• RFID can both decrease the amount of time it takes to count inventory and dramatically increase a retailer’s knowledge of where products are located. RFID also provides a deeper understanding of shrink.
    • Knowing exactly what and where an item is allows for a richer analysis of loss vectors, even those further back up the supply chain before the store.
    • Look for the power of these combined RFID use cases to drive big adoption next year and expect these to promulgate especially in the food and logistics sectors.
  • Real-time inventory positioning systems
    • Retailers are experimenting with a number of technologies to sense the current position, quantity and pricing for items in their stores. 
    • Key options include RFID (as mentioned above), visual systems (with fixed or mobile cameras) and/or IoT-enabled shelves connected to advanced computer vision (ACV), weight sensors or electronic shelf labels. These may also provide the foundation for loyalty-driven advertising networks, further boosting retailers’ profitability.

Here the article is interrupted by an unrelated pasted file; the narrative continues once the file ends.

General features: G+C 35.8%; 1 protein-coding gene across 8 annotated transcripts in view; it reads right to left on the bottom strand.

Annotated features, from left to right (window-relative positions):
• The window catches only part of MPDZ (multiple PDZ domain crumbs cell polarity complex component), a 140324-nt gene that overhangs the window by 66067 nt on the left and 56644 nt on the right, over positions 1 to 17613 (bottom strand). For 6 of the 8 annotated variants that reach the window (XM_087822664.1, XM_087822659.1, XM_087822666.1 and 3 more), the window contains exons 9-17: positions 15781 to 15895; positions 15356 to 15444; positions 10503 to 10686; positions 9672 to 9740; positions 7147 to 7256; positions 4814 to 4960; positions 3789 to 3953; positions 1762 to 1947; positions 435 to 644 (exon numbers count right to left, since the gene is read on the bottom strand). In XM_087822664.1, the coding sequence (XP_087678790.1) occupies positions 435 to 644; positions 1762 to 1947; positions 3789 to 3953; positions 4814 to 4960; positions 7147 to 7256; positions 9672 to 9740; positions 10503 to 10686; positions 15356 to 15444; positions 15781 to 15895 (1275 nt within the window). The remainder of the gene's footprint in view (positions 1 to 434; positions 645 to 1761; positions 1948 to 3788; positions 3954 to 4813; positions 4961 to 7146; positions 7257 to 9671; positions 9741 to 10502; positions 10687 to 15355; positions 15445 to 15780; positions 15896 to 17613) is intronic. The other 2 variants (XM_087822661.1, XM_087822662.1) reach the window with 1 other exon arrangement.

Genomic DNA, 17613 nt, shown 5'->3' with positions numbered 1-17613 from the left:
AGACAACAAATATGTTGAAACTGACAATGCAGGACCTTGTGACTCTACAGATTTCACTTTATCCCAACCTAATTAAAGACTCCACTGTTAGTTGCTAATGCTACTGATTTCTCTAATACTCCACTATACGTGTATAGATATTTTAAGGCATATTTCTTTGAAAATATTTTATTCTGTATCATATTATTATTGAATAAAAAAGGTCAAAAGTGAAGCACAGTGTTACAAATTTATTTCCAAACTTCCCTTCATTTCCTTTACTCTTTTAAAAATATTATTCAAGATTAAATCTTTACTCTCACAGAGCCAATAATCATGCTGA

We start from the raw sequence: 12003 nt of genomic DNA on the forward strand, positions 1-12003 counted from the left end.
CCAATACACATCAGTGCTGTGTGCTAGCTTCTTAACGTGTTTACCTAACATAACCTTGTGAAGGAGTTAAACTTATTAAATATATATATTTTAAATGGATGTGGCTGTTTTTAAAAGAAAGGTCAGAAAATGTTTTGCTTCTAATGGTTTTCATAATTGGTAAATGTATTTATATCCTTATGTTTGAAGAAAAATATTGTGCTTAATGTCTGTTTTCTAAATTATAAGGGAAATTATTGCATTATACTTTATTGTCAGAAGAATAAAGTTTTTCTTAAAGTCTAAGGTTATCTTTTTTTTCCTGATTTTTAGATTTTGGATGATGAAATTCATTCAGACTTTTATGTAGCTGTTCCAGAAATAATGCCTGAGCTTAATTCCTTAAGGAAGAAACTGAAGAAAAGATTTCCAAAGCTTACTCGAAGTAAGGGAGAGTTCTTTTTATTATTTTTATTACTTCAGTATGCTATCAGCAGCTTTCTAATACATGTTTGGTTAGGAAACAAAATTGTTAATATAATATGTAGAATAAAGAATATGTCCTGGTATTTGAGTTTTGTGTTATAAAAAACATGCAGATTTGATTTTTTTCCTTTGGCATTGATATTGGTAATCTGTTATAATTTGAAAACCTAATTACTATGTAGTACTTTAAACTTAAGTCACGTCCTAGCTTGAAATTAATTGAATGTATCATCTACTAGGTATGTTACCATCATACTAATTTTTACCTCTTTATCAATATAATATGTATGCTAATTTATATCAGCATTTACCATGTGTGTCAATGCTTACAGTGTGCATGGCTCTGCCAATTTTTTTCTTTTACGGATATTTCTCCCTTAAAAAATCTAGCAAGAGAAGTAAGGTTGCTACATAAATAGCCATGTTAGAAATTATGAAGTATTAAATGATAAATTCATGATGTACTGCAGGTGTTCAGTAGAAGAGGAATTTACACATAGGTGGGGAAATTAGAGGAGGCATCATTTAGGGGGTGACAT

• Over time, these will be foundational for the cashier-less store, but in 2024, the sweet spot of innovation will be around inventory management.
  • Artificial intelligence/machine learning (AI/ML)-based data patterns and actioning
    • Retailers for years have looked inward to their own point of sale (POS) and inventory management systems to look for issues and opportunities. What’s accelerating in 2024, however, is turning this exception-based reporting (EBR) into more robust actions.  
    • Look for retailers to connect operational and shrinkage insights into actions through smarter analytics – not just identifying exceptions, but also prescribing actions and connecting with workforce management task engines. 
    • In 2024, these systems will have fewer reports, but better prioritisation and vectors for real-time actions.

#2: A seamless, unified commerce experience across channels